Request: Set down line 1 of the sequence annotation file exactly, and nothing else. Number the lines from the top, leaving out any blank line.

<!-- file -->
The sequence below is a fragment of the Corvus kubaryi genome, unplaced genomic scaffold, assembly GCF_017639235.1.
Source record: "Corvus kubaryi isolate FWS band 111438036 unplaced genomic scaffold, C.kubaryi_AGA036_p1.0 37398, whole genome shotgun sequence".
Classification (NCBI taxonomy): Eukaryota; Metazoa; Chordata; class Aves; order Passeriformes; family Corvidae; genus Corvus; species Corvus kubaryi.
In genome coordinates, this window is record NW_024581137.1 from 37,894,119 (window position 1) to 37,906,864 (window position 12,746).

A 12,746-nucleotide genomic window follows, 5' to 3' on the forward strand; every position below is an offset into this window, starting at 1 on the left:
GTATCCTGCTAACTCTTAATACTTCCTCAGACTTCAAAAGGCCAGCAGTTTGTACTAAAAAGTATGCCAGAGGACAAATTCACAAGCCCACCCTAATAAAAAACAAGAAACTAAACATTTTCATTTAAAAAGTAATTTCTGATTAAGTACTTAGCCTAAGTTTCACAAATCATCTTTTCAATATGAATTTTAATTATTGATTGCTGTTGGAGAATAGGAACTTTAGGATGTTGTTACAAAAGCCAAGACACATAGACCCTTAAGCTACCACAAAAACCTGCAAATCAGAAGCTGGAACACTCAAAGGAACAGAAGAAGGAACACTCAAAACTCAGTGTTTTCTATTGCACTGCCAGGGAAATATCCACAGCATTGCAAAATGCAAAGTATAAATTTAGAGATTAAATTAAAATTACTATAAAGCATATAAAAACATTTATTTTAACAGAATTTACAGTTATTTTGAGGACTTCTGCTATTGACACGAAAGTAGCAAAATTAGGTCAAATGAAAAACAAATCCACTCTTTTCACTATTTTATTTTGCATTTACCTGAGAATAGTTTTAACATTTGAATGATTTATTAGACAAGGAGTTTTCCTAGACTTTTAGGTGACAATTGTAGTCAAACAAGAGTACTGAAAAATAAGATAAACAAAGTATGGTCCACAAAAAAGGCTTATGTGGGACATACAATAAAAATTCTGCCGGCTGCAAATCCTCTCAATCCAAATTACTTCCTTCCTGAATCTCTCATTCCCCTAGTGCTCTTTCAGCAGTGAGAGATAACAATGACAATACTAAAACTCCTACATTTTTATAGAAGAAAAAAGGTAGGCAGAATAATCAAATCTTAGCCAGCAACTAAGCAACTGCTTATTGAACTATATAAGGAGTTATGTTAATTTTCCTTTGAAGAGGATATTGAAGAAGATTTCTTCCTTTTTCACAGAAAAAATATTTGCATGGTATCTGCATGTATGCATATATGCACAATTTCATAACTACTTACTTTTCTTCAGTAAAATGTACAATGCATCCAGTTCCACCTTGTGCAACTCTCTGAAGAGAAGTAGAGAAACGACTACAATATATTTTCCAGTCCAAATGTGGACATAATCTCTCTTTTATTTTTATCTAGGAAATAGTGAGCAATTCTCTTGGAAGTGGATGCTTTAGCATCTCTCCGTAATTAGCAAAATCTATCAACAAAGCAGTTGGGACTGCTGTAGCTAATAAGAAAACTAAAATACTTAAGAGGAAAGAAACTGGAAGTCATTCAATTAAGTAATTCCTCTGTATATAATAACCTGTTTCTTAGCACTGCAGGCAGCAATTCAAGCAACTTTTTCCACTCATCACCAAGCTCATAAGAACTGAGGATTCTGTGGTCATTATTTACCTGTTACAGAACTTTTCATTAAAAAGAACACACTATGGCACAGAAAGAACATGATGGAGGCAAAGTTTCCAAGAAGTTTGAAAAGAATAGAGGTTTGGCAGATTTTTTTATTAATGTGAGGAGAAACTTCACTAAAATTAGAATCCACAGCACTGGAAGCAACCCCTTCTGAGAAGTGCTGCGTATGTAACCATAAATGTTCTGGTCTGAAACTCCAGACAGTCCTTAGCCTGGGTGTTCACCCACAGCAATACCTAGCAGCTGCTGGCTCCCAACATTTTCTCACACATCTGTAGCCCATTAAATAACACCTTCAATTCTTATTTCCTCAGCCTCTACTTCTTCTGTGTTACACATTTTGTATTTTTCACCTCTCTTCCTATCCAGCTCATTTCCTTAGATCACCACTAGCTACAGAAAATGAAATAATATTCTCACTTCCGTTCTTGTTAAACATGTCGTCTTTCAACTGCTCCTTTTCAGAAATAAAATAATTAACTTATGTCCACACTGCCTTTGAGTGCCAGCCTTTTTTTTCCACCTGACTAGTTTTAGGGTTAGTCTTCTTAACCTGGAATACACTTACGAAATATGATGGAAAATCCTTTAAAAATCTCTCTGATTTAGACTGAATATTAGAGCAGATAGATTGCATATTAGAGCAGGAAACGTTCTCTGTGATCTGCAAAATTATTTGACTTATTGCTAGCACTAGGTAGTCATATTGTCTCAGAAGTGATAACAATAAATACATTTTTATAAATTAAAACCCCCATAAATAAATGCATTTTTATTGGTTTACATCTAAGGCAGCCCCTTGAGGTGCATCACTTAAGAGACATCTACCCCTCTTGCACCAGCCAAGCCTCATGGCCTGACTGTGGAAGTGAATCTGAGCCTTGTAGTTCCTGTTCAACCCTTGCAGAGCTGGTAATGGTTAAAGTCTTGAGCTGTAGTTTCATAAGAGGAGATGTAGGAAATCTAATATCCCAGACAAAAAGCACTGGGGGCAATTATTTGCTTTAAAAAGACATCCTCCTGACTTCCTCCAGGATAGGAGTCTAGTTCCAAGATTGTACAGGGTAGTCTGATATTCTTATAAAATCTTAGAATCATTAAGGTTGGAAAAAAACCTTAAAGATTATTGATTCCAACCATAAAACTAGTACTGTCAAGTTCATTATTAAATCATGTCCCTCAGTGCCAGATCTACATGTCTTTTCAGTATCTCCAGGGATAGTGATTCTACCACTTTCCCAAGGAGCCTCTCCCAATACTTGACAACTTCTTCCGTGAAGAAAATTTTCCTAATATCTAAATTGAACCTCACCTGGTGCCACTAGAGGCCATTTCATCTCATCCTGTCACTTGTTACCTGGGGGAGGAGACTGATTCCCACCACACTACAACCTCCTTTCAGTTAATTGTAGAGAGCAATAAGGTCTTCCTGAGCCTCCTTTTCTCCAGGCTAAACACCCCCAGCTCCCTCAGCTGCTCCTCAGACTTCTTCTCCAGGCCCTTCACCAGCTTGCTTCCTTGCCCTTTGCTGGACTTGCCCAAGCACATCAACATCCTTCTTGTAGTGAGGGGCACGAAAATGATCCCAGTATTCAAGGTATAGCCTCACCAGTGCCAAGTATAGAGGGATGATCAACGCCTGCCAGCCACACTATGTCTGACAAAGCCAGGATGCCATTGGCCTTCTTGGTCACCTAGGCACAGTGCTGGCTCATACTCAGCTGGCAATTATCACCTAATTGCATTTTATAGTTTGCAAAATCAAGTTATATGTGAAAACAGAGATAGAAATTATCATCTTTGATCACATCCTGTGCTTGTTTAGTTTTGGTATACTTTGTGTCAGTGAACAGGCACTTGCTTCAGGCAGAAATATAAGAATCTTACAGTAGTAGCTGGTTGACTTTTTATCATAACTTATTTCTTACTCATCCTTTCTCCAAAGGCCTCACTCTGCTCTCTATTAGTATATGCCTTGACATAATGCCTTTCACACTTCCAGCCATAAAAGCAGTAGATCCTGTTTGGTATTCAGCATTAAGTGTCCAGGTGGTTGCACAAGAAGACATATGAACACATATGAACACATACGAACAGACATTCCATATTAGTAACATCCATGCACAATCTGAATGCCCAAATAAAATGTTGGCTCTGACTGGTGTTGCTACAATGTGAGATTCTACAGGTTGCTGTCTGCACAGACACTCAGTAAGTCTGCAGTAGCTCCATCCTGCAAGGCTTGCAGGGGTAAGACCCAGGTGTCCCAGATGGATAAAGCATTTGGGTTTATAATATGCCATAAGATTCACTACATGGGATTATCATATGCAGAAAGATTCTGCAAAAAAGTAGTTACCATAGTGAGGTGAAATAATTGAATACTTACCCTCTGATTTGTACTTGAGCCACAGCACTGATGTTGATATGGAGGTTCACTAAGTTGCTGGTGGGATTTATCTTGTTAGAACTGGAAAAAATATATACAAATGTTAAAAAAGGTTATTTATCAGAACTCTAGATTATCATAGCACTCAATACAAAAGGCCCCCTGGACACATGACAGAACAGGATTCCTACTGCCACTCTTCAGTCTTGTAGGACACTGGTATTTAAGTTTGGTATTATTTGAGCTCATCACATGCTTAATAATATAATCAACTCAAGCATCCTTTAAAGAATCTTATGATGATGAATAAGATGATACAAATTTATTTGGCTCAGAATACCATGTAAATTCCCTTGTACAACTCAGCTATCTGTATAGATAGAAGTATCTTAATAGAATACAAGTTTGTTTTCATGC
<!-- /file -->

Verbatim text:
The sequence below is a fragment of the Corvus kubaryi genome, unplaced genomic scaffold, assembly GCF_017639235.1.